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Florida Media Company Tries to Mislead Nonprofits, Public Citizen Finds

March 8, 2010

Florida Media Company Tries to Mislead Nonprofits, Public Citizen Finds

Public Citizen Files Affidavit Cataloging Company’s Attempts to Attract Business

WASHINGTON, D.C. – A Florida media company trying to silence its critics, such as an online message board operator Public Citizen is defending, has a history of trying to mislead nonprofits to get their business, an affidavit filed late last week shows.

While defending the message board operator, Public Citizen learned that Vision Media, a Boca Raton, Fla.,-based company that makes TV spots for nonprofit groups, has a history of misrepresenting itself to lure nonprofits into doing business with it. The company – and several predecessors that appear to be the same company – cold calls nonprofits, telling them they have been selected to appear in documentaries for “public television,” hosted by celebrities such as Hugh Downs, Walter Cronkite and Morley Safer.

The affidavit, filed Thursday in the U.S. District Court for the Southern District of Florida, is part of an ongoing case that began in March 2009, when Vision Media sued the operator of the Web site 800notes.com, which hosts online message boards, complaining about critical comments about the company. The operator, Julia Forte, contacted Public Citizen attorney Paul Alan Levy, an expert in Internet free speech, for legal help.

When Levy wrote a blog post about the case, Vision Media asked the court to issue a gag order to muzzle him, but the judge denied the request. Now Public Citizen is opposing the terms under which Vision Media is seeking to dismiss the case because they would permit the company to refile the lawsuit at any time. Levy filed the affidavit to bolster his argument that the company should not be permitted to file the case again.

“This suit was a harassment suit, filed to hassle the company’s critics, and it should be treated as such,” Levy said.

In the course of investigating the case, Levy learned that Vision Media had tried to solicit the nonprofit Center For Science in the Public Interest (CSPI). The nonprofit’s communications director, Jeff Cronin, was willing to provide details of his experience in an affidavit being filed in the case.

Since 2003, the employees of Vision Media and several other apparently-related companies have called Cronin or his colleagues, soliciting them to participate in programs prepared for “public television,” for a fee ranging from $15,000 to $26,000. But Vision Media has no apparent connection to PBS, the public television network, and the only evidence produced so far of spots actually running on television involves paid advertising on commercial channels.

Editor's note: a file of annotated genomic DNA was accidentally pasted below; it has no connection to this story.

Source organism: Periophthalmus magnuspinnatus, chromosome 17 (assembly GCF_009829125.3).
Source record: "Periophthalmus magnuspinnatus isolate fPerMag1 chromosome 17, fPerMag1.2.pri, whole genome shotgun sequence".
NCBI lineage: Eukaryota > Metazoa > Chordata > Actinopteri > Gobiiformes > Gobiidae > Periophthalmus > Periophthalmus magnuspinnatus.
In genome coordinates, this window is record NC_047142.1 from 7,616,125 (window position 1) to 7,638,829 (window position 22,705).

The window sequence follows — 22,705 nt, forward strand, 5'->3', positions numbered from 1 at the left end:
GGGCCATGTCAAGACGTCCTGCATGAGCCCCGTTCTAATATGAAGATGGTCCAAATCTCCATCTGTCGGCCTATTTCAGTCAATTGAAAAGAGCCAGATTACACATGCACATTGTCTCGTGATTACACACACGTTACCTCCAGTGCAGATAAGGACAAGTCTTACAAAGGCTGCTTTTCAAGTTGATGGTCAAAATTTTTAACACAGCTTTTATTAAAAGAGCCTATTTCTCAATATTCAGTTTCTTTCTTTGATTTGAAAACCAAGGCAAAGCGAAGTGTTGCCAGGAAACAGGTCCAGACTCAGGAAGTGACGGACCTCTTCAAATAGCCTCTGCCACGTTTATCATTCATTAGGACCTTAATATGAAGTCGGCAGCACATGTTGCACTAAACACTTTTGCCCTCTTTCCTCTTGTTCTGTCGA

“When I eventually spoke with … the producer of [the supposed] ‘National Medical Report,’ I questioned her about the similarities to WJMK [a previous soliciting attempt] and she said she was new and didn’t know what I was referring to. I challenged her to name one more program director or any other professional reference at any PBS station that I could call to verify that the series actually airs, and she could not. I told her CSPI would not be participating,” Cronin wrote in his affidavit.

Once The New York Times, The South Florida Business Journal, the “Consumerist” blog and Current got wind of the scheme, they published articles shining light on the solicitations. But after each bout of negative publicity, the names of the company, the television program and the host changed in the solicitations, calling into question the company’s legitimacy. Other company names have included WJMK, United Media and Great America HD. All companies used similar addresses, marketing materials and phone numbers, Cronin said.

 Cronin was able to identify the scam because of his extensive experience in communications, but he fears that smaller nonprofits might easily fall for it. Nonprofits that receive calls from companies with any of these names – or any new names that may be adopted – should beware, Levy said.

To read more about this case, visit https://www.citizen.org/pressroom/release.cfm?ID=3035.!!!

To read Public Citizen’s briefs, go to https://www.citizen.org/litigation/forms/cases/CaseDetails.cfm?cID=591. !!!